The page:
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Very nice video! Was glad to see him address the proper way to cutting off larger pieces, as most people complain about distortion when trying to cut too much with tin snips. They're just not made to do anything beyond final trimming, so you need to cut away a large part before using them for final trimming to avoid distortion.
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Old 11-18-2013, 01:29 PM
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Lots of ways to skin this cat. Some times a air nibbler is the ticket. Takes a good compresser and the chips it makes are a pain to clean up and they get in to every thing in the shop but they cut either direction and can cut a tighter radius than most tin snips. I use a double cut kind of shears some times. They cut a ribbon out of the work tho so theres some loss of material that makes them not so good for some work but theyre quick and clean and will cut both L and R too. For strait cuts I like a alum. bodied hand shear with a 3 or 3 and a half in. cut with a lot of leverage like 14 in long. Needs replaceable blades too cause one nick can ruin a good shear.
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  #27 (permalink)  
Old 11-19-2013, 07:46 AM
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Quote:
Originally Posted by Chevymon View Post
Bill gives a good explanation of the proper use and application of tin snips in this video. He is an accomplished metal worker as evidenced by some of his other videos, expecially the shop tour. If you click on the utube version it will give you access to his other videos.
Using Tin Snips - YouTube
wow! Never knew all that, but most of it was common sense.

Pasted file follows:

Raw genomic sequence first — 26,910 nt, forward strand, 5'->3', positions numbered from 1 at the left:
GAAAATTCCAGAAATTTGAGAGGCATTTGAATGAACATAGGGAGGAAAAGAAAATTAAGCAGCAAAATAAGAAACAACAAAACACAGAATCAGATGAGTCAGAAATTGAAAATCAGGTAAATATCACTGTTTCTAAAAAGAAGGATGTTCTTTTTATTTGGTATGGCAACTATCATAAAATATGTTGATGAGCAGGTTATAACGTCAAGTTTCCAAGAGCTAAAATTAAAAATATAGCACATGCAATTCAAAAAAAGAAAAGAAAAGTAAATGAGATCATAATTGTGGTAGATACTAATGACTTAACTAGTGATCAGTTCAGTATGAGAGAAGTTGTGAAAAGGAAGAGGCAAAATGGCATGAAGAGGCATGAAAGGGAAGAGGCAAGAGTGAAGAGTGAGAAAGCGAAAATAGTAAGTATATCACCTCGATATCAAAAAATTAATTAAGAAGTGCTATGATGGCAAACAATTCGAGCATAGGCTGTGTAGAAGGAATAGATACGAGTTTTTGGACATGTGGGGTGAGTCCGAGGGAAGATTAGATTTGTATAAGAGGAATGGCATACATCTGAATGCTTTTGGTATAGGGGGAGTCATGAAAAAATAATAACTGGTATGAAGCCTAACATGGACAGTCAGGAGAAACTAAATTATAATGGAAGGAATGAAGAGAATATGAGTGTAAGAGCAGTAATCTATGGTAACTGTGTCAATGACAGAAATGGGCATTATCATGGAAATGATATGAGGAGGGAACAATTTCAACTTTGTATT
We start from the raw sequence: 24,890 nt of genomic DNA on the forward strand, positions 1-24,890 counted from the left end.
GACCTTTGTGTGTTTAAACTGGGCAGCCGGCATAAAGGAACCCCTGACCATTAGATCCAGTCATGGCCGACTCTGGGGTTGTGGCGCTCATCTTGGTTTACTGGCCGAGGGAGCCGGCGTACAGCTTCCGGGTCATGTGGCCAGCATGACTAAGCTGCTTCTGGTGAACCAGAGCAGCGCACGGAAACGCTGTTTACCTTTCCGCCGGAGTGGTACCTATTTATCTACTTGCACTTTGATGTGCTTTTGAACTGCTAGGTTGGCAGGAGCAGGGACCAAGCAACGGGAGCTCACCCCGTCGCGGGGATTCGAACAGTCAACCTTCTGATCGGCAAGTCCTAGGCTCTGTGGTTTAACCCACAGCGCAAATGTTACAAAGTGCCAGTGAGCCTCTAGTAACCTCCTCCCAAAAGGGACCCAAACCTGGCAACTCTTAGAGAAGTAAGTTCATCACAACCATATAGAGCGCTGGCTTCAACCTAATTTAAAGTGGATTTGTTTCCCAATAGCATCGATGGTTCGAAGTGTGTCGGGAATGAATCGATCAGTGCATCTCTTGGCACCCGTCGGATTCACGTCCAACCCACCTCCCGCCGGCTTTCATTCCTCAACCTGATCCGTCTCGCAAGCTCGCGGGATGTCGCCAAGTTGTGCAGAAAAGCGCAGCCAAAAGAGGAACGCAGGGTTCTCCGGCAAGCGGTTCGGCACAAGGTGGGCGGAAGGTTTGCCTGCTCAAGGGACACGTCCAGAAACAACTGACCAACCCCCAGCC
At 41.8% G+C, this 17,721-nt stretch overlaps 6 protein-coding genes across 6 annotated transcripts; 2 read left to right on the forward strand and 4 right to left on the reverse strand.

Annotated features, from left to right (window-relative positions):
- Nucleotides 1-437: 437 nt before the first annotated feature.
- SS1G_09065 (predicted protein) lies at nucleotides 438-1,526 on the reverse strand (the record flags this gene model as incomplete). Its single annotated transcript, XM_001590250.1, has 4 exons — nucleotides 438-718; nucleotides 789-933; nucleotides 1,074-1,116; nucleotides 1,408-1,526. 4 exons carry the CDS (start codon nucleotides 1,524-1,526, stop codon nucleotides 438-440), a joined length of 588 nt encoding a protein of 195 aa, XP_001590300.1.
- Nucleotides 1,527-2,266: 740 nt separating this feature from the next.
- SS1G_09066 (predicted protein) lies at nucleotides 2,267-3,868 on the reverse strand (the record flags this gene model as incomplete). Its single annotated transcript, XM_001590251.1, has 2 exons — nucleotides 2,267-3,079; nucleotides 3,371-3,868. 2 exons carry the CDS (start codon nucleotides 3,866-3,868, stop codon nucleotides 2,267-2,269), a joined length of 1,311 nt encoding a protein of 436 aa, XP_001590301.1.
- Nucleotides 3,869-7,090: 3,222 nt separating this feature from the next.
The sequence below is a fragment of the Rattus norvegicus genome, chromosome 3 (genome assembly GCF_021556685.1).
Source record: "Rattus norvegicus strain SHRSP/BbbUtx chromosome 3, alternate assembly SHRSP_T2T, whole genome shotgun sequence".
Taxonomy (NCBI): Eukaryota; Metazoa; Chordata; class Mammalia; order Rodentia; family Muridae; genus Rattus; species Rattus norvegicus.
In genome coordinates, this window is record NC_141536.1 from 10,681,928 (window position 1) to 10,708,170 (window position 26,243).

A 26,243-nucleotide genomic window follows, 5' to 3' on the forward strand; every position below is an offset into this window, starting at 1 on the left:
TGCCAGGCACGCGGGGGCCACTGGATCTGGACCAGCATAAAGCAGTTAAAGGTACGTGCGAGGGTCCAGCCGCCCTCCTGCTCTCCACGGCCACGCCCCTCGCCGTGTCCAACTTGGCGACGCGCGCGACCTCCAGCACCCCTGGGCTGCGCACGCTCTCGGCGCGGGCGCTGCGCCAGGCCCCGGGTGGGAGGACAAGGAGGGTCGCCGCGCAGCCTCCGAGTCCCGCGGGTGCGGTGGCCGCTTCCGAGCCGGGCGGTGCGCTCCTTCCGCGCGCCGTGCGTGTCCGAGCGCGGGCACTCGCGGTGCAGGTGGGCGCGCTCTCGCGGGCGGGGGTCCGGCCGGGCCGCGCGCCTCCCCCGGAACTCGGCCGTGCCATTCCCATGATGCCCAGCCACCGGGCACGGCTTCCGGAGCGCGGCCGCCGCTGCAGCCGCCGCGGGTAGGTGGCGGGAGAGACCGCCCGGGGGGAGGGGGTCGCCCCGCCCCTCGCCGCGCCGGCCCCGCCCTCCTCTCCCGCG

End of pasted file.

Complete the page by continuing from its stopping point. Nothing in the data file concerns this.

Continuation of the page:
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  #28 (permalink)  
Old 11-20-2013, 08:05 AM
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Quote:
Originally Posted by Chevymon View Post
Bill gives a good explanation of the proper use and application of tin snips in this video. He is an accomplished metal worker as evidenced by some of his other videos, expecially the shop tour. If you click on the utube version it will give you access to his other videos.
Using Tin Snips - YouTube
What a great video! I learned a pile of stuff, very, very good. It's wonderful that a guy will take the time to do something like that for us.

Brian
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  #29 (permalink)  
Old 11-20-2013, 09:50 AM
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Originally Posted by MARTINSR View Post
What a great video! I learned a pile of stuff, very, very good. It's wonderful that a guy will take the time to do something like that for us.

Brian
Yea, it really is. We have a couple of guys on here like that......Lots of good tutorials for body and interior too. I don't think anyone on here has put more effort into taking the time make tutorials than MartinSR.

I thank all you guys that share the knowledge and experience it has taken you years to acquire. I, for one, am a very happy recipient.

John
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  #30 (permalink)  
Old 11-20-2013, 02:21 PM
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I like using hand tools when I can. Primal thing? I also bought the HF electric shear shown elsewhere in this thread and it worked very well right out of the box. FWIW
Baliegh make a Beverly shear knock off that looks good. I just have not seen any reviews yet. Interested.